Business people might be misled in the first couple of runs of the business cycle and not anticipate that the low interest rate will later be raised. Why do they continue to be unable to figure this out?

There are multiple reasons for this (sources: * and *):

  • Not all businessmen may be versed in Austrian Economics. :)
  • Every few years there is a fresh crop of naïve employers willing to borrow money and start new projects.
  • Businessmen and economists are more than happy to throw away old standards and wisdom and embrace the next boom (as shown in Reinhart and Rogoff's book This Time is Different).
  • Central banks often deliberate and choose monetary policy in secret. Businessmen aren’t always aware of changing policy and whether interest rates changes reflect increased savings on the part of the public.
  • Central banks can’t precisely control where newly created money flows into - neither can business people make the same calculations to know what sectors are being manipulated.
  • Even if entrepreneurs understand the ABCT, they cannot predict the exact features of the next cyclical expansion and contraction. They lack the ability to make micro-predictions, even though they can predict the general sequence of events that will occur.
  • The entrepreneur must not only understand the consequences of years of past interventions, he must also predict what the central bank will do in the future and when it will do it — all while the central bank tries to anticipate what the entrepreneurs will do. Such an entrepreneur will probably have little time for things such as serving his customers, improving his product and responding to his customers’ preferences.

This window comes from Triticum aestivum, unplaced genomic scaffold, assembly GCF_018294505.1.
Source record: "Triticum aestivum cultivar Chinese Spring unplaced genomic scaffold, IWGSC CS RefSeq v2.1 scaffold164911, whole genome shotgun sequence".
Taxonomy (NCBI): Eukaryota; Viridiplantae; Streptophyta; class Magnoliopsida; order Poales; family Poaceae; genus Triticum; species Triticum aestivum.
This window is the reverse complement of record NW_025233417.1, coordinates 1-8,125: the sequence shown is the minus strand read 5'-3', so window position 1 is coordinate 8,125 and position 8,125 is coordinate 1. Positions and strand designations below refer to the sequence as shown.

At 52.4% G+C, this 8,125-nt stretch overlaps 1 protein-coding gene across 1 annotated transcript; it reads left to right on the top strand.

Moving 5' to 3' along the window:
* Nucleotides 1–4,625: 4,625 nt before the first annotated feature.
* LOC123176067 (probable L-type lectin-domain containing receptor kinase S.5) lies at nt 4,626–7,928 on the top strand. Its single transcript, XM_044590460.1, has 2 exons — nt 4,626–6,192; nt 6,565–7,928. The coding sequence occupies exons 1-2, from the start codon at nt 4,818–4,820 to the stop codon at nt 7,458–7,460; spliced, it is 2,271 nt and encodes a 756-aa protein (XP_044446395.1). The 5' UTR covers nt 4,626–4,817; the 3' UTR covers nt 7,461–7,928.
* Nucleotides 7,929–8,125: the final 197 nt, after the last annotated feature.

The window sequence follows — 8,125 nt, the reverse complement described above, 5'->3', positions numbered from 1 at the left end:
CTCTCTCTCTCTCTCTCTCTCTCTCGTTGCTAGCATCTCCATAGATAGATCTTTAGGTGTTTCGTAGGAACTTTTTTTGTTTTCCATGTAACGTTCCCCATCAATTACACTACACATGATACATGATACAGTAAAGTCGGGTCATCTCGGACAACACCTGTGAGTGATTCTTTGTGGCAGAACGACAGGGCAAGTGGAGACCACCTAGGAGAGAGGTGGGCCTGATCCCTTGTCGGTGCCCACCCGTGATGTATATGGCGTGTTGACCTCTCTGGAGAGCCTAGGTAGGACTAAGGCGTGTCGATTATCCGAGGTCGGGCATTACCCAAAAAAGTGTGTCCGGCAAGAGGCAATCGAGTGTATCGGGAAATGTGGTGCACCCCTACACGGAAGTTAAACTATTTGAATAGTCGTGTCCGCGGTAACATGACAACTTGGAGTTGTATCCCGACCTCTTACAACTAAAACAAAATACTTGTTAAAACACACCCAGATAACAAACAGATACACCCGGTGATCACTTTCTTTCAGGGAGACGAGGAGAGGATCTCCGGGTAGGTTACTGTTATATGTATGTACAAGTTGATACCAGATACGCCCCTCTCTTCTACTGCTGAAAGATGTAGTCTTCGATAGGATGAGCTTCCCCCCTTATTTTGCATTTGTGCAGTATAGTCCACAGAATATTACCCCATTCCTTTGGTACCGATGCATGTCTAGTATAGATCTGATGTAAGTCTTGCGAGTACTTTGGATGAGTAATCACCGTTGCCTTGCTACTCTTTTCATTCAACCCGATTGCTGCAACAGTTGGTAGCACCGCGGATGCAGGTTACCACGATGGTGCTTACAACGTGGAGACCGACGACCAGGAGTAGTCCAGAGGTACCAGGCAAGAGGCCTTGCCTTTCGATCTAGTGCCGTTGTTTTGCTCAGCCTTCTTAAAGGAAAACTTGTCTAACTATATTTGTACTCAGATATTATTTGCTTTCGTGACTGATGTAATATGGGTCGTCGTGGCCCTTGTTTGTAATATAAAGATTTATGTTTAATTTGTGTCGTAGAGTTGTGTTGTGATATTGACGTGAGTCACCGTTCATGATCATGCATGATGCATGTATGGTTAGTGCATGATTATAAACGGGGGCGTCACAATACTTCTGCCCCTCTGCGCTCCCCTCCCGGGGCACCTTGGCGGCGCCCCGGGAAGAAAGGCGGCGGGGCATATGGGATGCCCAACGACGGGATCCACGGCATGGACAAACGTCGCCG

• Some companies would knowingly borrow at the below-market rates and take the risks associated with the loans, typically those that were undercapitalized, perhaps startups or companies in trouble. In short, they would be the companies that had nothing to lose.
  • Entrepreneurs who know a boom is underway are powerless to prevent their more reckless competitors from taking cheap (or free) government loans and bidding away scarce resources. Workers don't care whether their paychecks come from genuine saving or from the Fed's printing press. Companies can lose ground to competitors who take the easy money and use it while it is non-neutral. Some have described it as a prisoner's dilemma situation.
  • Finally, there are profits to be made from exploiting temporary situations. The entrepreneurs have no reason to ignore the temporary profits to be garnered in an inflationary episode. Time necessarily plays a role in the formation and eventual popping of market bubbles - it can take literally years. Even if the majority of the market agrees that, say, internet stocks are way overbought, there may still exist a chance to buy in and ride the wave before cashing out.